Language Performance

I’m struggling with what to write about this week. Diversity and inclusion have been on my mind. So many individuals I am connected with through social media post about these topics. And I don’t understand why we humans share unsolicited advice or mini lessons about these topics via the online platform.

I turned to some TEDTalks for a fresh perspective on diversity and inclusion. These two videos resonated with me:

I really like the questions of identity, calling, and service that Dr. Marylin Sanders asks at the end of her talk.

Who am I?
What is my work?
How will I contribute?

I also really like this idea of blind spots that Helen Turnbull describes in her talk.

These things are reflective. Each person should ask him/her/themselves those questions. Each person should check his/her/their blind spots. To be self-aware of your own thoughts, values, and privilege is crucial to the work of social justice.

I scroll through Facebook, Twitter and instagram (photo challenges and descriptions) only to discover competitions to see who is the most inclusive or who is the most aware of diversity. Just because you post about BLM does not mean you are the authority on the topic. Just because I don’t post about BLM does not mean I don’t know what it is.

I am perturbed. The things I read do not mirror the behaviors and language performances of the individuals in real life. I look to social media to relish the human experience and connect, not to brag or compete. If these people were constantly bragging and competing about their knowledge and awareness in person, then I would be very turned off by them.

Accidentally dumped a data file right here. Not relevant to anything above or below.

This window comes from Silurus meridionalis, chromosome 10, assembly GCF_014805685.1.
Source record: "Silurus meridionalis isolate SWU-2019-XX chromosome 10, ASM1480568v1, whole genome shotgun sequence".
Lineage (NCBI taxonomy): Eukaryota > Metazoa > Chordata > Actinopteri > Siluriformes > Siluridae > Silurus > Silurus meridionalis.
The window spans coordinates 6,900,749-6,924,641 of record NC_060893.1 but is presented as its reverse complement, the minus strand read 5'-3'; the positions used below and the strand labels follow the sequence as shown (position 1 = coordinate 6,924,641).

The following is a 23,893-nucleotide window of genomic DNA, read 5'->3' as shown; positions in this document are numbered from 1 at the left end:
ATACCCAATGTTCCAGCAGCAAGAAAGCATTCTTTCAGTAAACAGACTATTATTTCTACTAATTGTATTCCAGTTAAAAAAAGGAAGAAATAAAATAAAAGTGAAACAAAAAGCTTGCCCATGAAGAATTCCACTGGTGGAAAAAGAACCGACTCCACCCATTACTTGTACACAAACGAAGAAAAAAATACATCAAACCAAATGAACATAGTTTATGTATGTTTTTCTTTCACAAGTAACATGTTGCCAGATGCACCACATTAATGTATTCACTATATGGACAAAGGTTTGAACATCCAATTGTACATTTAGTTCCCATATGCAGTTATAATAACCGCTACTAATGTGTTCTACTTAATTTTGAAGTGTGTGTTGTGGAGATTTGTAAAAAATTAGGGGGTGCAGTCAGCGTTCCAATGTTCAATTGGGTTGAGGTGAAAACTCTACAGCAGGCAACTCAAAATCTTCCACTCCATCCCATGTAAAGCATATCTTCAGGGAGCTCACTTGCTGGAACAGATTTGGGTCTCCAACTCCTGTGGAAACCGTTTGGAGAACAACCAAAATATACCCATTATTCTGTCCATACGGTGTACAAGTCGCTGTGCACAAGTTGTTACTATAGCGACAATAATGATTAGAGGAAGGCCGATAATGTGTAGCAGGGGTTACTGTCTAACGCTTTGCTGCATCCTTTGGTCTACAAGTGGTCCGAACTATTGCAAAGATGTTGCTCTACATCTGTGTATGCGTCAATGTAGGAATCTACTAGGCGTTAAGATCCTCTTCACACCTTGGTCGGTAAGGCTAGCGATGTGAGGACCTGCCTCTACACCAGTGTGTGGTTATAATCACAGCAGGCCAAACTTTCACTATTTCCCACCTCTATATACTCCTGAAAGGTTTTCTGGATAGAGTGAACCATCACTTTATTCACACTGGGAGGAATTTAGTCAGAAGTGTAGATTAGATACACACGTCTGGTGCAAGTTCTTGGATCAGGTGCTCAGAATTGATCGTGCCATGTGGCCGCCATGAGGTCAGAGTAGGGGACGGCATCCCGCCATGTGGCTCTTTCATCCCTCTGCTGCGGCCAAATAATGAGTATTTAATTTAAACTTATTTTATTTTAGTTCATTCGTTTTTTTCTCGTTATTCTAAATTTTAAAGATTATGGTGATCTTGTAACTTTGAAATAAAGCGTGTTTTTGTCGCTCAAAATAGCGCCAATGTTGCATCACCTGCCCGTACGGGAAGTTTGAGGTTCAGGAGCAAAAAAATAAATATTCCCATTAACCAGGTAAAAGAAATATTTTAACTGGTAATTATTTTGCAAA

THIS ARTICLE summarizes my thoughts on this matter.

“I’m finding that the more I learn about people’s public persona, the less I want to know them privately.”

Humans will always exist with language and culture. Within that existence, they will acquire communicative competence, the knowledge of shared norms appropriateness used in one’s culture or reality through language. When humans enter the world, we’re not fully formed. I am not born Vicki Gerentes. Rather, I create Vicki Gerentes and the Vicki-ness that accompanies the name. Thus, I perform myself with the rules and scripts of Vicki. Those performances help me perform myself as a unique entity. When I do not perform Vicki, others do not feel the sameness of Vicki; they sense something is wrong or different about me. This feeling is directly applicable to that of a ritualistic moment in language. If the performance of the ritual, the utterances, or the scriptedness is different, then the performative is not there. Essentially, if I do not perform the Vicki-ness of Vicki, and if the scriptedness of a ritual does not follow its norms and conditions, then the performance is inappropriate.

What does that rant really mean? Someone who posts about racism on Facebook, but has nothing to say in person is not someone I want to know better. If we utilize language in one way online and perform ourselves another way in person, then do we really have a grasp on our identities?

When we do things in, through, and by language we are performing certain acts. By no means do I do social media right. I don’t believe there is a right or wrong way. I do like to believe that the way I choose to direct my posting energy online to portray Vicki parallels the Vicki you know in real life.

Perhaps this post is more about how identities play into the way in which we perform ourselves. How do language and culture shape our identities? How do language and culture shape the work that we do? How do language and culture influence they way in which we will contribute? How do language and culture create our blind spots? How do our identities change the way in which we use language to engage in dialogue online?

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